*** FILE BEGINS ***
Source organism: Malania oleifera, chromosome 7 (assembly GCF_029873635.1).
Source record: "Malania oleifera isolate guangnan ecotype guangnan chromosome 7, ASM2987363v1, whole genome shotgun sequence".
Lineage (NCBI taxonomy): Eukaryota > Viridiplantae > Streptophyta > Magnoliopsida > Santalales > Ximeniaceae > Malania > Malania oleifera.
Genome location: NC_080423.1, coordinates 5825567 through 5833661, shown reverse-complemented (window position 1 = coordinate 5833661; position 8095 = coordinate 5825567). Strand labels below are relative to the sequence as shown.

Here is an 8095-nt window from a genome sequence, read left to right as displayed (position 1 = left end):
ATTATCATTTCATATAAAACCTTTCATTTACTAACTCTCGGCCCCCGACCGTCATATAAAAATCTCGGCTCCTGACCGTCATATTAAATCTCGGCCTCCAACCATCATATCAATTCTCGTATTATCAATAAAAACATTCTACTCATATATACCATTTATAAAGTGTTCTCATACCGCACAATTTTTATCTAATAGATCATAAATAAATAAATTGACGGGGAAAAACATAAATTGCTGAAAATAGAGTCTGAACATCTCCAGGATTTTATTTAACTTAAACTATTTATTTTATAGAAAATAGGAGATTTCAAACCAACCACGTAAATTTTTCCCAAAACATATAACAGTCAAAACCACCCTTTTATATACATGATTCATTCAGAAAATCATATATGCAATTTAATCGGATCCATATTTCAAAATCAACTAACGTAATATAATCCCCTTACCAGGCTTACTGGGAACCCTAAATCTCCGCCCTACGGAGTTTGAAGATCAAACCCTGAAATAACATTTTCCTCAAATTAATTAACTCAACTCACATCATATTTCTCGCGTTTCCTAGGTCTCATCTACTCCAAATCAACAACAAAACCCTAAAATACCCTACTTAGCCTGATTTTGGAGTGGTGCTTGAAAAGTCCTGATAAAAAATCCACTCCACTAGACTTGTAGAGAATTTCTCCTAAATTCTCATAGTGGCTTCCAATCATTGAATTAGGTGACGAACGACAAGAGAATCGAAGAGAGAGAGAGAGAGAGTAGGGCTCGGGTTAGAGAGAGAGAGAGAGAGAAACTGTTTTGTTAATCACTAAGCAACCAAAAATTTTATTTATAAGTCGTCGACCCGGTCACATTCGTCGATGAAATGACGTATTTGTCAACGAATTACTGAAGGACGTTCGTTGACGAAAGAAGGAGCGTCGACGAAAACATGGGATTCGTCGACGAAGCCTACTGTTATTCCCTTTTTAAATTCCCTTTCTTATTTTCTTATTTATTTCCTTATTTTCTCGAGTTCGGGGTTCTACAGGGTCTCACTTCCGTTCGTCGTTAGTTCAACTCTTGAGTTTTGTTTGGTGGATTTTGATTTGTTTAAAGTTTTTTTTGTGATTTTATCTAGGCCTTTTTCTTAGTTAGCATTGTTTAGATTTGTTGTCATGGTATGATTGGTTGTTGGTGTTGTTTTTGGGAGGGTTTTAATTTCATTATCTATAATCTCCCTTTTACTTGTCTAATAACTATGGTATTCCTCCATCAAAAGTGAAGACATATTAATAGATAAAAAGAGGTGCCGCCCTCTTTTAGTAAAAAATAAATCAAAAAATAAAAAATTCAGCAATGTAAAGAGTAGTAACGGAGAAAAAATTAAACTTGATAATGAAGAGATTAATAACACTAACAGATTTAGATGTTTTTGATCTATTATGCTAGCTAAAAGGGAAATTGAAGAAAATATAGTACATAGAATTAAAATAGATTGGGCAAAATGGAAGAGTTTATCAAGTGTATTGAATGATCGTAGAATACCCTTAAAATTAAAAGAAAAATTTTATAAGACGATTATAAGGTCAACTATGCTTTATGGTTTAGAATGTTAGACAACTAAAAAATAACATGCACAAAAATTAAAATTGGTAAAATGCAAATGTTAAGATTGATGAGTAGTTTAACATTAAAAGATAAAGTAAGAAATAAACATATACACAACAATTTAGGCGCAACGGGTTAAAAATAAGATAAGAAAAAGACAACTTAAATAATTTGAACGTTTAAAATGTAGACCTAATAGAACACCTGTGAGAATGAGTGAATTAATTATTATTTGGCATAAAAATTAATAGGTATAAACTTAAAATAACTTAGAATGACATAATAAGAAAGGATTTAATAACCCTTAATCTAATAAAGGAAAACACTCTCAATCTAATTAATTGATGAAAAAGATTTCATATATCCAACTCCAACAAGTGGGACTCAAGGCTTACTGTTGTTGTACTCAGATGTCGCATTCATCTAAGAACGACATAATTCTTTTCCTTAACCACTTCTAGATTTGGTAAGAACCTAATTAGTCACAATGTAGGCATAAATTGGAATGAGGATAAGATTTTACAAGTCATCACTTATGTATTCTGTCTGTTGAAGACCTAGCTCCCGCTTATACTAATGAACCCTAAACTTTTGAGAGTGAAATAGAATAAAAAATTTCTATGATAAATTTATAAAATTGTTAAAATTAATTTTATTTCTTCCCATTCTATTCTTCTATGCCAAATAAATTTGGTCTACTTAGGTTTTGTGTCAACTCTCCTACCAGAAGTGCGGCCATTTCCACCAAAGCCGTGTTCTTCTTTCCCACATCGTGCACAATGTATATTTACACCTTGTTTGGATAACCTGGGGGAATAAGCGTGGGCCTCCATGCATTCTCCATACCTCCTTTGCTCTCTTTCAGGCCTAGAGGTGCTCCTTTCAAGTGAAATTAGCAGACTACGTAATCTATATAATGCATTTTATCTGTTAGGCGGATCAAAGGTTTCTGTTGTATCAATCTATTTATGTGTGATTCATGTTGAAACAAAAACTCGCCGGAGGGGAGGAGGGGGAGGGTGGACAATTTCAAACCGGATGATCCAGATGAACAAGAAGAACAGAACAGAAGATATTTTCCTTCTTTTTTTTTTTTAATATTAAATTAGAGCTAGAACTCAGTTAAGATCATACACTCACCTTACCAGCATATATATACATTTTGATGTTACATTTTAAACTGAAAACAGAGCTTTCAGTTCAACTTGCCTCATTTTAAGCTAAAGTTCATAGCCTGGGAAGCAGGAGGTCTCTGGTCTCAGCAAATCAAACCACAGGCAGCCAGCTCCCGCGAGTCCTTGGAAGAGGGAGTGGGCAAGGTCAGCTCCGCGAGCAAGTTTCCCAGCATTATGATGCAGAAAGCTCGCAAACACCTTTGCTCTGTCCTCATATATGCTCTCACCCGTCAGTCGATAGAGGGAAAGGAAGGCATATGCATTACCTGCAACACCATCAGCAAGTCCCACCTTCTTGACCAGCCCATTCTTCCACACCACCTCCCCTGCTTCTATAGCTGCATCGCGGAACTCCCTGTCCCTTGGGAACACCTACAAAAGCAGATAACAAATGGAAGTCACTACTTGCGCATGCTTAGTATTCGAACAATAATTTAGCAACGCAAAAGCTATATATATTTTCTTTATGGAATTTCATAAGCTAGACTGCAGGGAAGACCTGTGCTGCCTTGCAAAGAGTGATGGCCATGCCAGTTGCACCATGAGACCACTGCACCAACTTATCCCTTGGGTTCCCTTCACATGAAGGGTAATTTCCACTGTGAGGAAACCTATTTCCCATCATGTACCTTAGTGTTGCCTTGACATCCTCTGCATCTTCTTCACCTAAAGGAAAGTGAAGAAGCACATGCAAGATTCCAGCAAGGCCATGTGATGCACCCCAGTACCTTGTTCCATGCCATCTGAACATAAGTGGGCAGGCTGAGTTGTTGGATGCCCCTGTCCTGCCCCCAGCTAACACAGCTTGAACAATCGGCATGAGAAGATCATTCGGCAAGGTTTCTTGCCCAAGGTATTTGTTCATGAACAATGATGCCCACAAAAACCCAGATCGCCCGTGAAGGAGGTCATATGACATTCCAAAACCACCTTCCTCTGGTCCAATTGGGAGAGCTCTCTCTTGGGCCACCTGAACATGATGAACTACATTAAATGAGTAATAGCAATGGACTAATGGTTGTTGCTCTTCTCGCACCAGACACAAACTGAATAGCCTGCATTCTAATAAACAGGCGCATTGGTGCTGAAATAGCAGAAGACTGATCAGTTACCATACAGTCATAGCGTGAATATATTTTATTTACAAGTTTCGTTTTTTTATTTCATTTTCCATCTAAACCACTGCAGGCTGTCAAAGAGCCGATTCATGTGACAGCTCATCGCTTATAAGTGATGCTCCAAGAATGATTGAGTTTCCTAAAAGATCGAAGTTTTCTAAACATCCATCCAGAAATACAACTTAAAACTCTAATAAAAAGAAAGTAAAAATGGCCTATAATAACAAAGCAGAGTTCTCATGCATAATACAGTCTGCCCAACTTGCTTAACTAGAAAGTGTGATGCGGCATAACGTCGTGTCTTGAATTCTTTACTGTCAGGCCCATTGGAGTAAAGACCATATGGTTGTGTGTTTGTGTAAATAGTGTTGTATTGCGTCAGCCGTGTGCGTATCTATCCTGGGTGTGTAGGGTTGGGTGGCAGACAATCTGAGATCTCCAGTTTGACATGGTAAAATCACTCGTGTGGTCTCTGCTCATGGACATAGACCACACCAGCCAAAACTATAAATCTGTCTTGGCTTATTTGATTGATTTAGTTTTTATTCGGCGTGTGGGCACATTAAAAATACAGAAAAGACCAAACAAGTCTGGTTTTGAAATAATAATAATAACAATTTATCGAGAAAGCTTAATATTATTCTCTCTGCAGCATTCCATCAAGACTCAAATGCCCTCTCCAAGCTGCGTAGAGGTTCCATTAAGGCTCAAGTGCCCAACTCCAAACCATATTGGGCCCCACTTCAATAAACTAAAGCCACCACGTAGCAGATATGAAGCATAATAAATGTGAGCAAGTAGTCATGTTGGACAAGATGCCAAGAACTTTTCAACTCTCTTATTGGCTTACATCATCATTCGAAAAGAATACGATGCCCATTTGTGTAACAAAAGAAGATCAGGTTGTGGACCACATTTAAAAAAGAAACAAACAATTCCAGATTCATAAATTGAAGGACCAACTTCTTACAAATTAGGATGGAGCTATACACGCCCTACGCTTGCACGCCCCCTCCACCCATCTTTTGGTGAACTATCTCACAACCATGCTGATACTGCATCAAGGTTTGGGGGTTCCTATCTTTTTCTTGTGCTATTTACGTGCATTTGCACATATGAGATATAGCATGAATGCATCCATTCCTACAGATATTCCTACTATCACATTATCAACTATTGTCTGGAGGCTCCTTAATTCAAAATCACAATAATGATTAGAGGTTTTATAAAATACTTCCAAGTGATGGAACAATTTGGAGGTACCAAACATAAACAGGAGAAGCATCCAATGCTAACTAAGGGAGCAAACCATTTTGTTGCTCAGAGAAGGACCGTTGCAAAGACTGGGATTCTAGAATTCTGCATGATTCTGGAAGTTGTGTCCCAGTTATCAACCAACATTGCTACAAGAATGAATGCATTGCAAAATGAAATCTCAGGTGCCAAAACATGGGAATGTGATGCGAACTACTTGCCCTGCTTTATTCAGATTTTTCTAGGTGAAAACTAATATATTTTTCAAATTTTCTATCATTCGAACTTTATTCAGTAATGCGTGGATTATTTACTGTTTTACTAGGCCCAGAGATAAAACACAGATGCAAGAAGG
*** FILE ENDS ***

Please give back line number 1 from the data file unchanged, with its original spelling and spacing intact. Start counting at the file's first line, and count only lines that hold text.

Source organism: Malania oleifera, chromosome 7 (assembly GCF_029873635.1).